From 2000 the results of the 2000 Population and Housing Census are used as the basis for the population estimation. The results of the 2000 Population and Housing Census show that the quality of the migration data is low and therefore the migration data were not used for the estimation of the population. Statistics Estonia has published in addition to the preliminary adjusted population number also the population number with migration since 22 April 2009. Statistics Estonia will continue publishing the population number with and without migration until the new, 2011 Population Census. After the 2011 Population Census Statistics Estonia will switch to one unified population number. For the need to ensure consistent time series, Statistics Estonia will use until the 2011 Census in calculations of different indicators the population number without migration based on the currently applied methodology.
The 2000 and 2011 Population Censuses covered:
- persons whose permanent place of residence was in the Republic of Estonia at the moment of the Census, except for
diplomatic staff of foreign diplomatic missions and consular posts and their family members and persons in active service in a
- persons whose permanent place of residence is in the Republic of Estonia but who were temporarily in a foreign state for a term of up to one year, or worked abroad for over 12 months but spent most of the days off with their household in Estonia;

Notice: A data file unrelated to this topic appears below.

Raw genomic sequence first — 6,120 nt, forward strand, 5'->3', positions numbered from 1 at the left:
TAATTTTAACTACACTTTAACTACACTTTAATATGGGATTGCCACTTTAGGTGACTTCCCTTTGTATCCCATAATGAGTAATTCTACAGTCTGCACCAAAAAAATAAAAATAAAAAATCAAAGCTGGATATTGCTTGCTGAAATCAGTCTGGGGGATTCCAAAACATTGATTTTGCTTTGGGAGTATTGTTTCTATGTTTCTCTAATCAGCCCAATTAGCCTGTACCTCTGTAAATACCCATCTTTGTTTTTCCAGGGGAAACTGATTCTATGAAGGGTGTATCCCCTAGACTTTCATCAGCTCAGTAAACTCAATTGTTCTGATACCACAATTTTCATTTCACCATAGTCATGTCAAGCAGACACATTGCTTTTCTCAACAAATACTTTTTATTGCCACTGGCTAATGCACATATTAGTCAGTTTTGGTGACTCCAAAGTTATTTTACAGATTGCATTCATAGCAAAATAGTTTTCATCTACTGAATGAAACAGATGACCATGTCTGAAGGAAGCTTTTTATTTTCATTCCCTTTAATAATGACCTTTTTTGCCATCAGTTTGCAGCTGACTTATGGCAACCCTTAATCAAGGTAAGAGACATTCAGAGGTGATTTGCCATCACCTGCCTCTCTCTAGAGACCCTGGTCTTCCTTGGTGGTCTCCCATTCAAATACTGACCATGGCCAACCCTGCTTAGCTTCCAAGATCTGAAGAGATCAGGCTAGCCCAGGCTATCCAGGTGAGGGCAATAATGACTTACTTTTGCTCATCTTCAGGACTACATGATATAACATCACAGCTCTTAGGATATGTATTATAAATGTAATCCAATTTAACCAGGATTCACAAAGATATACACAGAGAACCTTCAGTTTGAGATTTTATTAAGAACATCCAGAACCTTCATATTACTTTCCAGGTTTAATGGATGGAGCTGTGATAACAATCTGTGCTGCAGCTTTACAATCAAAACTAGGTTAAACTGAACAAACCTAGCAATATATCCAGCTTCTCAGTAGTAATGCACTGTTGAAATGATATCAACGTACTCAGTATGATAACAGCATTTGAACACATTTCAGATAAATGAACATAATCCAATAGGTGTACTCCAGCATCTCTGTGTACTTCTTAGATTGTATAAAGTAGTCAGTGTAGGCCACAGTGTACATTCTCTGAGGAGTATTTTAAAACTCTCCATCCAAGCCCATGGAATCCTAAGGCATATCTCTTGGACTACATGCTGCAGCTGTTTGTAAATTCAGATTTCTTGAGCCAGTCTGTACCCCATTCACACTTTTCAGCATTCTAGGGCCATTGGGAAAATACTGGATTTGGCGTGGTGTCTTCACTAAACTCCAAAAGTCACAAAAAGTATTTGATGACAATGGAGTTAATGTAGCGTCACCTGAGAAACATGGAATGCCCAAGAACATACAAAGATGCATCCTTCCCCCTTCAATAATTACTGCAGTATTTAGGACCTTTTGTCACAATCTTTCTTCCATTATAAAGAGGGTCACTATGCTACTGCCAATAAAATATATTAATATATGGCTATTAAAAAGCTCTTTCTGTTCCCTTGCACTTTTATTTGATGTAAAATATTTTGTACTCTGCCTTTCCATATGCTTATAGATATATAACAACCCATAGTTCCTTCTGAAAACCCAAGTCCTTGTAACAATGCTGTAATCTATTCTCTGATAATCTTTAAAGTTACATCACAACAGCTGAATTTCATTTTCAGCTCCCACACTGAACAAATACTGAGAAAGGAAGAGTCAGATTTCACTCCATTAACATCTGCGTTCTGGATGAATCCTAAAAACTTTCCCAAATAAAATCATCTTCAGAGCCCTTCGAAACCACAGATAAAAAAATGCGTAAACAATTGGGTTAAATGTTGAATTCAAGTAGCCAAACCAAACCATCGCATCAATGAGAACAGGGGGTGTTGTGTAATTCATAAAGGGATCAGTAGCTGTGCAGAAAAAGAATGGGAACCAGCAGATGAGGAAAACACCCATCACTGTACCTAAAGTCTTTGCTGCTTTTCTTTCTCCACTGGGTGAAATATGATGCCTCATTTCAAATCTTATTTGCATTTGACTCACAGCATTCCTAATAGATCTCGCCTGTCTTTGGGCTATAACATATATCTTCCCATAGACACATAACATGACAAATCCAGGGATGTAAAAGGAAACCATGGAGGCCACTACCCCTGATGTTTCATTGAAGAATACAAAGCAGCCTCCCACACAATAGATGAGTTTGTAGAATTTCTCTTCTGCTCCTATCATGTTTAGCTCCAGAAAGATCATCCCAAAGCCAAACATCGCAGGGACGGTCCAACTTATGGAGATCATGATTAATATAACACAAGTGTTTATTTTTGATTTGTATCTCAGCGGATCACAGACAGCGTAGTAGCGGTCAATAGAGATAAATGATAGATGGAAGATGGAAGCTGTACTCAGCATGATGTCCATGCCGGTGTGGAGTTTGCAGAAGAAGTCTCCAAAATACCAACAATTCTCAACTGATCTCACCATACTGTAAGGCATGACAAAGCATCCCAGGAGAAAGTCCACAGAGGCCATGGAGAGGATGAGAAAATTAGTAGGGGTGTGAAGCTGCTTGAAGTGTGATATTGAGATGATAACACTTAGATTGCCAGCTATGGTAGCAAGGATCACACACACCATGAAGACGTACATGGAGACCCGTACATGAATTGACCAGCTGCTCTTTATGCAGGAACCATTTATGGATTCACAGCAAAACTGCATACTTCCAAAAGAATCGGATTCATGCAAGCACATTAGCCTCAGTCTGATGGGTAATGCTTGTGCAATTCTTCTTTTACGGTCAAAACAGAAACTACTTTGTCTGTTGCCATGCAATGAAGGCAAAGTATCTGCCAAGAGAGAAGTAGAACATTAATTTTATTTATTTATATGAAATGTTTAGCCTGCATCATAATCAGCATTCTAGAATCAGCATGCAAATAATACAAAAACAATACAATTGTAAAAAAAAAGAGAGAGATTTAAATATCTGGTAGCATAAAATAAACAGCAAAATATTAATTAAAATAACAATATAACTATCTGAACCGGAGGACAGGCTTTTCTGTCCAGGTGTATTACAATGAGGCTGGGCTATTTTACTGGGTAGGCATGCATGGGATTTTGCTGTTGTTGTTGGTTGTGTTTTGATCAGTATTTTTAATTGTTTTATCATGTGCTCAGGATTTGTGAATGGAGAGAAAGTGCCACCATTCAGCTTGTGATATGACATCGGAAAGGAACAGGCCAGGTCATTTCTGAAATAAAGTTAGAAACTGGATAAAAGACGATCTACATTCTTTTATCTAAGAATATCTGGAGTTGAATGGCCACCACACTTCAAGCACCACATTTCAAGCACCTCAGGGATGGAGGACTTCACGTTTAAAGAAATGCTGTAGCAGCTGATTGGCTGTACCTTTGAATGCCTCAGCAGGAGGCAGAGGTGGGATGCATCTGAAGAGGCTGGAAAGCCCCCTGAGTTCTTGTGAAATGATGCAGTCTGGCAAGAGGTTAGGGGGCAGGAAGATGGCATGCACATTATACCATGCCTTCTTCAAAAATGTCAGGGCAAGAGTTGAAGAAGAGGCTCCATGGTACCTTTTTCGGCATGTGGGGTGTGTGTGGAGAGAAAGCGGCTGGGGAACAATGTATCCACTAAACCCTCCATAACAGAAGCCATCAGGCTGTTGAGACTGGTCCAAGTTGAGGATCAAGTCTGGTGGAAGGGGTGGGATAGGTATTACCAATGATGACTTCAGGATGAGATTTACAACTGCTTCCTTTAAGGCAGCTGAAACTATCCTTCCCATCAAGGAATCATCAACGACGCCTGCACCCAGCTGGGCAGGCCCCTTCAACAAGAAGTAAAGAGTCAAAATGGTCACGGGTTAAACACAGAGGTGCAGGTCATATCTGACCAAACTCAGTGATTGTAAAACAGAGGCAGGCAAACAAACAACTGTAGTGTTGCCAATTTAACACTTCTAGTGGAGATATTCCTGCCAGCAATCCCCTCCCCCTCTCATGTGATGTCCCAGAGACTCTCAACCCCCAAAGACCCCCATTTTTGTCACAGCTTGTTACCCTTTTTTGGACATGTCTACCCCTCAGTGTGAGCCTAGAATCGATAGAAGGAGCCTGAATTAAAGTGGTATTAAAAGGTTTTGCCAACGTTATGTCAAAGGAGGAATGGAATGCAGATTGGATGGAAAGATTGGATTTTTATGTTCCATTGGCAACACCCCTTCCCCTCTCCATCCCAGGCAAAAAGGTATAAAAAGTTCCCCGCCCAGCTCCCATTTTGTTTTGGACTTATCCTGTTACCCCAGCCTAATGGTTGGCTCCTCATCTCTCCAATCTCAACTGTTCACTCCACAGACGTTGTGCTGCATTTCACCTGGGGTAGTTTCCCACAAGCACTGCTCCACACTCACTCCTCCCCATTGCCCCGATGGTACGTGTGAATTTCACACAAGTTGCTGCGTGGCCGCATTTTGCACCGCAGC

- diplomatic staff of diplomatic missions and consular posts of the Republic of Estonia and their family members who were in a foreign state at the moment of the Census;
- pupils of general education schools who are in foreign states as exchange pupils but whose parents reside in Estonia;
- students and pupils attaining vocational education after secondary education who study in a foreign state for less than 12 months and return back to Estonia thereafter;
- foreign students and pupils attaining vocational education after secondary education who study in Estonia for more than 12 months.
In 2016, Statistics Estonia started carrying out its demographic analysis based on a new method, using the concept of a residency index. Instead of the place of residence recorded in the census, the place of residence recorded in the Population Register is now used.
Vital events: births and deaths